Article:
Light animates works of Newell, Bravo
Light is the force that animates all photography, of course. But two shows currently up at the University of Michigan Museum of Art play with light, or its absence, in unusual and arresting ways.
Rich, tropical sunlight drenches the work in “Manuel Álvarez Bravo: Mexico’s Poet of Light,” where the photographer exploits shadow and light to great effect. By contrast, with “Overnight,” Detroit architect Catie Newell focuses on islands of light overwhelmed and defined by surrounding darkness.
“Poet” is up through Oct. 23. “Overnight” comes down Nov. 6.
Taking the latter first, Newell’s work pulls us into uncertain nighttime landscapes, when once-familiar places and objects morph into shadowy unknowns.
The untitled color photographs in this show, all shot last year, are drawn from Newell’s “Nightly Series,” and mostly consist of fine shadings of black, as you’d expect, punctuated by puddles of explosive light.
In one case, Newell catches the glint off two strips of disappearing snow in front of a dimly illuminated Tudor Revival home in Detroit.
In another, a lawn, almost like a baseball diamond, is brilliantly lit with no discernible source of light anywhere. This violently green horizontal strip floats in an apparent sea of darkness, strikingly framed by black silhouettes of telephone poles.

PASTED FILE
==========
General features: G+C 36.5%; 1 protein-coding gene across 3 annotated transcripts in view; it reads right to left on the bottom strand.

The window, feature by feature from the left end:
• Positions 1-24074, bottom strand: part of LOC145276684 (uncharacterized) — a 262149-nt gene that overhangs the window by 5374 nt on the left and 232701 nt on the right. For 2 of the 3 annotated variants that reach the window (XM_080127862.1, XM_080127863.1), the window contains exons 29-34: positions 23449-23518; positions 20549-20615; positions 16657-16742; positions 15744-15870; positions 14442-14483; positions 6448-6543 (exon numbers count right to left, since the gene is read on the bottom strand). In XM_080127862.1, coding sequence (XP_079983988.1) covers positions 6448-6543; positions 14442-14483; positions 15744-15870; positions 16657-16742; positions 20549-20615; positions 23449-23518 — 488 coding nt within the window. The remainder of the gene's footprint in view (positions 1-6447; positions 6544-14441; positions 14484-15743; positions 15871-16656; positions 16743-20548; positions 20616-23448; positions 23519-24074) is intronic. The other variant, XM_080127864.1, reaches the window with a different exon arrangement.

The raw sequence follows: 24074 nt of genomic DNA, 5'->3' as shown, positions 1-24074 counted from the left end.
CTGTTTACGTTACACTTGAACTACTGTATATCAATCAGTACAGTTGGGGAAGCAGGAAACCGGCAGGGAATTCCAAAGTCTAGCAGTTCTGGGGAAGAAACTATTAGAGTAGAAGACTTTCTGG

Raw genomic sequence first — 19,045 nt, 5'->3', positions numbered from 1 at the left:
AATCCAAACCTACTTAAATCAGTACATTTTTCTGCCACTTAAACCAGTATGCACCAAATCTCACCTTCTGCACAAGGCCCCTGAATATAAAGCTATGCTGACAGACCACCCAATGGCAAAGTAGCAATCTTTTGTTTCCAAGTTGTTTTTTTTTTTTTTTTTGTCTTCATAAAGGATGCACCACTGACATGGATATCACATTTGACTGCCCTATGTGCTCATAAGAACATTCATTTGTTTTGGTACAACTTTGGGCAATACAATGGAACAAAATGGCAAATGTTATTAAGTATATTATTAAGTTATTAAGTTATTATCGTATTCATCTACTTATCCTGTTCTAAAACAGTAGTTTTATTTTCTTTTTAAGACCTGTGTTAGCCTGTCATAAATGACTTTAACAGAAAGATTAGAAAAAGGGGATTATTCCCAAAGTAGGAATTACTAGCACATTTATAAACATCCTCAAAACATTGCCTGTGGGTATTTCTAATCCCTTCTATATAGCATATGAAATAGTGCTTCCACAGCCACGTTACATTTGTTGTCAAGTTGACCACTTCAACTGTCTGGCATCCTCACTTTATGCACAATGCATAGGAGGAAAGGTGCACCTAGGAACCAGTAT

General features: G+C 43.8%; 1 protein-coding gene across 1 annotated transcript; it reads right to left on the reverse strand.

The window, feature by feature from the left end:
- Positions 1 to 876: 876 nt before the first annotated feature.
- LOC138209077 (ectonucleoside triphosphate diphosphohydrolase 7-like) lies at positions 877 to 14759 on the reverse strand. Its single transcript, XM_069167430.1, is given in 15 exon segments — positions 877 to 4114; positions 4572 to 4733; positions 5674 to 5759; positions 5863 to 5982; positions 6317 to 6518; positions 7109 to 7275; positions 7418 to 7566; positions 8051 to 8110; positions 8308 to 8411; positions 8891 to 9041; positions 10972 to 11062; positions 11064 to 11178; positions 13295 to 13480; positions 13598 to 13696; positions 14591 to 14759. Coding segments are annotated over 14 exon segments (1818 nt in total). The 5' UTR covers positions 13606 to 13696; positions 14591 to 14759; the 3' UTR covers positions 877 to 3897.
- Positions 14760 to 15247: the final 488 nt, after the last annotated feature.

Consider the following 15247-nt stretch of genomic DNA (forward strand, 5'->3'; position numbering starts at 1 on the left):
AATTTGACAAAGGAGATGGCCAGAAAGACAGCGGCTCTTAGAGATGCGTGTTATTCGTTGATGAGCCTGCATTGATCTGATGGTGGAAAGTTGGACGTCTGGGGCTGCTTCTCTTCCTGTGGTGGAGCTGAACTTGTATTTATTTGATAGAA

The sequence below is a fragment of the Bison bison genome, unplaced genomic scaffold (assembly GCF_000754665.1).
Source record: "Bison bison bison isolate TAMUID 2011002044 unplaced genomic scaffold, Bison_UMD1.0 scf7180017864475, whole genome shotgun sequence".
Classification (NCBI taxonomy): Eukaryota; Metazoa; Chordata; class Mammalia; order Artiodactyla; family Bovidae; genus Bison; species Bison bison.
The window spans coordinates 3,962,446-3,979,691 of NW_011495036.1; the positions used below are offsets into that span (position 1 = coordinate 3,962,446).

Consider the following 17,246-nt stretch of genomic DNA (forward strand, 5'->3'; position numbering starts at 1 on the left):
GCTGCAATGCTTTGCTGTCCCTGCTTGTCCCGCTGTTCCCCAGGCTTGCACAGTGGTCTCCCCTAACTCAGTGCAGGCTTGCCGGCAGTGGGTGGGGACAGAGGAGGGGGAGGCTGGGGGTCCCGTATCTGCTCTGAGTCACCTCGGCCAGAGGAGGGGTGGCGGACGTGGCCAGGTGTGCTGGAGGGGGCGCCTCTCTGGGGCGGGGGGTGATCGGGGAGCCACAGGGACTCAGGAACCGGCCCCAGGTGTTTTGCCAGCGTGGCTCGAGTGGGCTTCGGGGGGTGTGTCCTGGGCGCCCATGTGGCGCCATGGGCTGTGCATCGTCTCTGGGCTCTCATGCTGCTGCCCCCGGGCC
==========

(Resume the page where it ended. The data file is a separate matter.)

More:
These are lyrical photos that deserve study — a quick walk past just won’t cut it. Your eyes need time to adjust to the fine shadings of black surrounding their bursts of light.
“Intentionally difficult to see,” Newell writes in her artist’s statement, “the works require an attentive, intimate viewing and a deepened sensitivity to the different spatial worlds that light and dark inscribe.”
Newell’s eye for unlikely beauty is a talent shared by photographer Bravo, who died in 2002 at 100.
In the electrifying “How Small Is the World (Que Chiquito Es El Mundo),” impossibly white laundry tosses on a line, caught between stormy skies above and a huge blank wall below.
A portrait of artist Frida Kahlo, by contrast, is formal in organization with the artist seated next to a reflecting ball that mirrors everything else in the room. Kahlo is her classically composed and solemn self. But just behind her feet, in a detail she surely relished, a Mayan stone carving with an ancient face leers out at the viewer.
Or consider “Lengthened Light (Luz Restirada),” where shadows of tree branches cast upon a blank roof acquire the fine precision and beauty of lacework.
Both Bravo and Newell have a gift for investing their still life and landscapes with gravity and mystery, conjuring the magical from the ordinary.
‘Catie Newell: Overnight’
Through Nov. 6
‘Manuel Álvarez Bravo: Mexico’s Poet of Light’
Through Oct. 23
University of Michigan Museum of Art, 525 S. State, Ann Arbor
11 a.m.-5 p.m. Tues.- Sat.; noon-5 p.m. Sun.